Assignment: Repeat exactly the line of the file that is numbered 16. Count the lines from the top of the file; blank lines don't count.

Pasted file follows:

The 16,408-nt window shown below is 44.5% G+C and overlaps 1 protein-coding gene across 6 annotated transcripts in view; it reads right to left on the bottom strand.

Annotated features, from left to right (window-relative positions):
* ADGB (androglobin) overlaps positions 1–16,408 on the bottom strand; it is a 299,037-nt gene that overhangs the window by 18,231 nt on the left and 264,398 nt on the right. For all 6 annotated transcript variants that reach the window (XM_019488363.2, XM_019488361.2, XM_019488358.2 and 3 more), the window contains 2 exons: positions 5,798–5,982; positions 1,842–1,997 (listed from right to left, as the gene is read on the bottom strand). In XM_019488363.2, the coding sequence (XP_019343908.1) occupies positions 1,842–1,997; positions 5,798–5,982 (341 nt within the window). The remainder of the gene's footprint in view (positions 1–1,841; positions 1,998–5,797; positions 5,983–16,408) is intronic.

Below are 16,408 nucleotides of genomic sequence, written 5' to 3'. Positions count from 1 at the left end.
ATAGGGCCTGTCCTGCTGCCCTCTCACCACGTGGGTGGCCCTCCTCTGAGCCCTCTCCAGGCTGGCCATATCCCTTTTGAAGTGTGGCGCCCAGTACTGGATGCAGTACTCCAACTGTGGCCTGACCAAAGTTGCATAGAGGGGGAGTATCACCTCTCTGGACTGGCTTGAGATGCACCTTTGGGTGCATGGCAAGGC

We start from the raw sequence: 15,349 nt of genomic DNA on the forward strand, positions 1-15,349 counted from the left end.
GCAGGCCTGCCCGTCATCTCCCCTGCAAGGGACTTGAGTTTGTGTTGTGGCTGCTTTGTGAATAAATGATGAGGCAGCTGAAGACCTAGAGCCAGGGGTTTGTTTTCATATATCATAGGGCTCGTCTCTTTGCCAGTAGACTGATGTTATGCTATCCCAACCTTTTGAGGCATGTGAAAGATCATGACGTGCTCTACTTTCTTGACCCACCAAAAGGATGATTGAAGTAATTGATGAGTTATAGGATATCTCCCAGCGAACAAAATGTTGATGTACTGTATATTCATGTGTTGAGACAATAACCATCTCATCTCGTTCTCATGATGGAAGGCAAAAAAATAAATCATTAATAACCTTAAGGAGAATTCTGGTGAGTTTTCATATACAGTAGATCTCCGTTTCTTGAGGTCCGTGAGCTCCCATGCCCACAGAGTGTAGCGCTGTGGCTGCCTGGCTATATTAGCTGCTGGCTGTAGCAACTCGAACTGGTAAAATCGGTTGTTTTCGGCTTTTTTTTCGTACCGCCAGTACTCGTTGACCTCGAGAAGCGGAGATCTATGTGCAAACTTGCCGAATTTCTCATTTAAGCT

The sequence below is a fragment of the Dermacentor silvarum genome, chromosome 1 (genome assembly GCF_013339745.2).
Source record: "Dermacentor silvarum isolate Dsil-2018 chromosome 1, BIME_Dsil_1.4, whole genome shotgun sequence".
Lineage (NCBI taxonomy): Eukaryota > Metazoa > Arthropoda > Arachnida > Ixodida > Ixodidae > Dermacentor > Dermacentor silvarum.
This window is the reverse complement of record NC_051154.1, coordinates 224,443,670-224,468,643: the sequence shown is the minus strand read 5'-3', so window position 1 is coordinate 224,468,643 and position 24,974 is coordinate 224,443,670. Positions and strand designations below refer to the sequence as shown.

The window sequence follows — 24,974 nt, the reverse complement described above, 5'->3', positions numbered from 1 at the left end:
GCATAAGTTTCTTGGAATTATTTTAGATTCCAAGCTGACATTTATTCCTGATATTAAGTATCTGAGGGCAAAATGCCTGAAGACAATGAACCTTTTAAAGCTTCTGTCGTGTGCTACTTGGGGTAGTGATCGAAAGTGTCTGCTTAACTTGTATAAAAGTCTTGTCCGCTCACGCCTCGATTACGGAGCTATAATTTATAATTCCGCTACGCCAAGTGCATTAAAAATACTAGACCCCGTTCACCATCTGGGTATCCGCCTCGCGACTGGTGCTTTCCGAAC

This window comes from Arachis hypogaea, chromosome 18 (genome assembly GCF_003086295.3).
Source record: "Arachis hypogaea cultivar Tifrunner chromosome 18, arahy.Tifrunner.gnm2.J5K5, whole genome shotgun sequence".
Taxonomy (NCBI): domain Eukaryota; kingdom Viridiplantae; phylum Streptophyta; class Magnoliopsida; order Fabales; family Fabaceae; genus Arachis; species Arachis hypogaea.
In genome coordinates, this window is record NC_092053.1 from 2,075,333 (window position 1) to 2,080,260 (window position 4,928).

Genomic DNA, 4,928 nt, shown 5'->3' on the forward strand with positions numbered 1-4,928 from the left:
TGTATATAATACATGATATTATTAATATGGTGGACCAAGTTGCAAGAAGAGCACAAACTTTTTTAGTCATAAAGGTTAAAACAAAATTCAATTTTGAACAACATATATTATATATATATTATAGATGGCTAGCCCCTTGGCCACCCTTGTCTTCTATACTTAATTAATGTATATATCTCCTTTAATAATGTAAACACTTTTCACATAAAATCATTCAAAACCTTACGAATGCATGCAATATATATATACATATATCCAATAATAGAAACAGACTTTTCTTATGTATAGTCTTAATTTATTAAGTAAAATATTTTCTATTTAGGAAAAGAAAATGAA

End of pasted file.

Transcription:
Taxonomy (NCBI): domain Eukaryota; kingdom Viridiplantae; phylum Streptophyta; class Magnoliopsida; order Fabales; family Fabaceae; genus Arachis; species Arachis hypogaea.